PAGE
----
‘Normative act’ intervention

The changes to the 2018 budget will be adopted under a fast-track procedure known as the ‘normative act’ intervention.

The normative act, which has the force of law for temporary measures and must be approved by Parliament within 45 days to turn into law, has been commonly used by Albanian governments to speed up procedures for emergency interventions to the state budget, especially mid-year cuts due to revenue underperformance.

Last year, the Albanian government also revised the budget downward several times through normative acts as the country faced one of its worst electricity crises triggered by a prolonged drought paralyzing Albania’s hydro-dependent domestic electricity generation forcing the country to make costly imports of about €200 million.

The changes to the 2018 budget come after the Albanian government approved lower corporate income tax and incentives on agribusinesses last June as part of a mid-year fiscal package that is not expected to become effective before next January ahead of the upcoming mid-2019 local elections.

 

Budget cut amid recovering growth?

The budget cut comes at a time when the Albanian economy registered strong growth of 4.45 percent in the first quarter of this year, but growth was largely fuelled by the energy sector thanks to heavy rainfall lifting the country’s hydro-dependent domestic electricity sector out of crisis and a sharp increase in oil exports following the late 2017 bankruptcy of a local refiner and a pickup in commodity prices.

The Albanian government expects growth to recover to 4.2 percent this year, but the World Bank and the International Monetary Fund predict Albania’s growth will slow down to 3.5 to 3.7 percent in the next couple of years as the Trans Adriatic Pipeline and the Devoll Hydropower projects, the two major energy-related projects that drove FDI and economic growth in the past four years complete their investment stage by the end of 2018, leaving a huge gap of about €300 million unless other major projects replace them starting next year.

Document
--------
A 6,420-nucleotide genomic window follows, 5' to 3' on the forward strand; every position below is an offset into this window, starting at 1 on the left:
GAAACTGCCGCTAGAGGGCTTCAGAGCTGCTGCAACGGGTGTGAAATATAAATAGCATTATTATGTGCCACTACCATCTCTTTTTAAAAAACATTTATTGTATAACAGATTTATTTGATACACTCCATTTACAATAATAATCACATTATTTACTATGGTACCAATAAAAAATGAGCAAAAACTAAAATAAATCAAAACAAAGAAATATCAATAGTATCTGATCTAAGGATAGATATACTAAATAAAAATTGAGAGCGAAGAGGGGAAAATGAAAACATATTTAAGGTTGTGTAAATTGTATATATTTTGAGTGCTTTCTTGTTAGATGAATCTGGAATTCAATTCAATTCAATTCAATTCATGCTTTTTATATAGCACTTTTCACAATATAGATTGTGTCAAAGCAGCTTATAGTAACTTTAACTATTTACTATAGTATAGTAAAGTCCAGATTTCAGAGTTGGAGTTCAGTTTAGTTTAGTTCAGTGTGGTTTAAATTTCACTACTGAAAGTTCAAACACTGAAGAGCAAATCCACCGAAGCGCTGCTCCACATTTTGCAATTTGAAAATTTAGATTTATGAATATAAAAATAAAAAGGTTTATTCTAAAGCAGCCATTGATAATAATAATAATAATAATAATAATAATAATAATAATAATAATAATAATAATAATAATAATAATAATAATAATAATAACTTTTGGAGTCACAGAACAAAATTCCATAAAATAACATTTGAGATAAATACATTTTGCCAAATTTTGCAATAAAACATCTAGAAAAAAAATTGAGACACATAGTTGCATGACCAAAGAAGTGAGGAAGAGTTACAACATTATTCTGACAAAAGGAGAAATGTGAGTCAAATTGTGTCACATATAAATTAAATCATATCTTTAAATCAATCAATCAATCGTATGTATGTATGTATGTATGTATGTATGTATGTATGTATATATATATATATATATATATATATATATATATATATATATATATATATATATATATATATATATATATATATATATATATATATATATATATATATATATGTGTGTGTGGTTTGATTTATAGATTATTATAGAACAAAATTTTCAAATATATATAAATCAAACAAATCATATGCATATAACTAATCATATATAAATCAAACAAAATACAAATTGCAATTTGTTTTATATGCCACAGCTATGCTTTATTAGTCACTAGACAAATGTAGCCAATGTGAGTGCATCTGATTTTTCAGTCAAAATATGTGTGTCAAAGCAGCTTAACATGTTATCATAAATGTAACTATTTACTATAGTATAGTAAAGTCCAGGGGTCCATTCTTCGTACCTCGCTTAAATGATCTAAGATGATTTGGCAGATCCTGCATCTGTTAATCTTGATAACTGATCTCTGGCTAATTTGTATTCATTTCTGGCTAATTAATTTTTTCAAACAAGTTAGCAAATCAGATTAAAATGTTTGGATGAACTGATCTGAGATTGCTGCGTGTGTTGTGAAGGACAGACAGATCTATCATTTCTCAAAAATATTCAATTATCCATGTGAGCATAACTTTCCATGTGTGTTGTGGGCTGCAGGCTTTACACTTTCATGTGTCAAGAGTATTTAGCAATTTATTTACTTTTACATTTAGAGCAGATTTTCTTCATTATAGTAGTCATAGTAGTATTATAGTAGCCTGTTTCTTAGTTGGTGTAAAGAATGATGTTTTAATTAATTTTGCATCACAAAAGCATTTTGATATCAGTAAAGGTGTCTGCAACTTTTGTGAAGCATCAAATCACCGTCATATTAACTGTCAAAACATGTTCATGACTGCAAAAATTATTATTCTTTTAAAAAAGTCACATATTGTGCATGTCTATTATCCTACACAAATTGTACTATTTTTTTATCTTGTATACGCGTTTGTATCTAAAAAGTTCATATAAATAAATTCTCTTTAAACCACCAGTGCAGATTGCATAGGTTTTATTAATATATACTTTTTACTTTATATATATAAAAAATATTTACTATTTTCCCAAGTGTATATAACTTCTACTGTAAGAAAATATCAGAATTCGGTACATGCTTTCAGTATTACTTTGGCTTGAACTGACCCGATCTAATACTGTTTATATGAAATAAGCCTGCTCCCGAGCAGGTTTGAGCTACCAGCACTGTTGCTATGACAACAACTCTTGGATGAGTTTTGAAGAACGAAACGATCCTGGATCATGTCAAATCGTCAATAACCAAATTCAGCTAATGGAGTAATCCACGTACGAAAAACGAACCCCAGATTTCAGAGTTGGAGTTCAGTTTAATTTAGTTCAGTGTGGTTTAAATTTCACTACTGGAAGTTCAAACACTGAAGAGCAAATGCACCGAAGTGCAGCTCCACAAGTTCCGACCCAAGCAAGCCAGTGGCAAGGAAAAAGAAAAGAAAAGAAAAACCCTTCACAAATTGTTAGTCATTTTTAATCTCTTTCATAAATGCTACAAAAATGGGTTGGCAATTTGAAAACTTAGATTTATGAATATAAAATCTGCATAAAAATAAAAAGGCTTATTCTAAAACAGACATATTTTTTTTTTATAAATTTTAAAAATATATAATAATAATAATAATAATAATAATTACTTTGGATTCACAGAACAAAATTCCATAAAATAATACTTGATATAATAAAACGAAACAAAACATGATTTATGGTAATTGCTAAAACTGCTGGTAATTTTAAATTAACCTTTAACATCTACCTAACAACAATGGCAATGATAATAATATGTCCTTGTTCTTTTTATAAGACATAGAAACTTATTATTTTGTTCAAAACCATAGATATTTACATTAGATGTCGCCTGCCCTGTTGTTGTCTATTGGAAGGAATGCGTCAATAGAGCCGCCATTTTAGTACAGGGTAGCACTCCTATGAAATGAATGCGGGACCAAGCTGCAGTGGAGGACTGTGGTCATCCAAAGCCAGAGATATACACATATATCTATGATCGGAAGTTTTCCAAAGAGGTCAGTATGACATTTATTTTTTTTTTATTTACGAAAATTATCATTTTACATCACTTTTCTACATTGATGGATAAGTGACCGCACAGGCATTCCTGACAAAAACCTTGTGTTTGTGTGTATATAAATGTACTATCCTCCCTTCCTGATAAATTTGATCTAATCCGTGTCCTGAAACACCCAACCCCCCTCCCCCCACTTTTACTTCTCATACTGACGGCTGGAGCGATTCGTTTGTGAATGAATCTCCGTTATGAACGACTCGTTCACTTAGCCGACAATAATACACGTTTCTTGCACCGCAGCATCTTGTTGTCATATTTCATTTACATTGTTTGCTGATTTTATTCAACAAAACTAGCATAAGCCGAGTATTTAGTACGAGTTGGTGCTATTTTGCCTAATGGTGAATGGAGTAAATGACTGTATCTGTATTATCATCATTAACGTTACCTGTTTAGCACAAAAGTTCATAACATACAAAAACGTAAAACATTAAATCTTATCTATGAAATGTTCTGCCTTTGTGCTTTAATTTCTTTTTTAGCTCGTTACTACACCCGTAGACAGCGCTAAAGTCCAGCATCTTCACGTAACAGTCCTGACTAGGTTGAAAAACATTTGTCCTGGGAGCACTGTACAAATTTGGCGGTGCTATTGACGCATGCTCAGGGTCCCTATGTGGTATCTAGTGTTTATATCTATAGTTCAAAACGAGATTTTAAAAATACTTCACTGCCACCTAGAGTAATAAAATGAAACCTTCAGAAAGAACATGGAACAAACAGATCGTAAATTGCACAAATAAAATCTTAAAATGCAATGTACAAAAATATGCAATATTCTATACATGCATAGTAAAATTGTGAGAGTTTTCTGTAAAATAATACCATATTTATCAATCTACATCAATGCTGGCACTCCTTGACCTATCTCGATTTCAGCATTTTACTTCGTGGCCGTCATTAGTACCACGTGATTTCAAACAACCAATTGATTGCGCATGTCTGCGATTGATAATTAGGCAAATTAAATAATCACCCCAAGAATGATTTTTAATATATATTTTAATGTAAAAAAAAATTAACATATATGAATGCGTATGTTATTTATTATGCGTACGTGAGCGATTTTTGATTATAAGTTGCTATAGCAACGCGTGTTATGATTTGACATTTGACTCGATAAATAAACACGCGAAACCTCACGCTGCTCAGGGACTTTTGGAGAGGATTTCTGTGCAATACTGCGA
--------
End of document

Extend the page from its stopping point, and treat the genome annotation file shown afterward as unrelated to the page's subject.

A sharp strengthening of Albania’s national currency, lek, against Europe’s single currency is emerging as a new threat to the Albanian economy during this year, in addition to the already high public debt levels, sluggish credit and consumption as well as non-performing loans at declining but still high levels.

Public debt at about 70 percent of the GDP, a high level for Albania’s current stage of development, and a controversial €1 billion public private partnership program which the IMF says could create new hidden arrears and undermine the country’s debt reduction and fiscal consolidation efforts are considered key threats to the Albanian economy.

Economy experts estimate the Albanian economy has to grow by 6 percent annually, a growth rate it only enjoyed for about a decade ahead of the 2008-09 global financial crisis in order to produce tangible welfare for the country’s households and bridge the huge gap with EU member countries.

Tirana Times
By Tirana Times July 27, 2018 14:22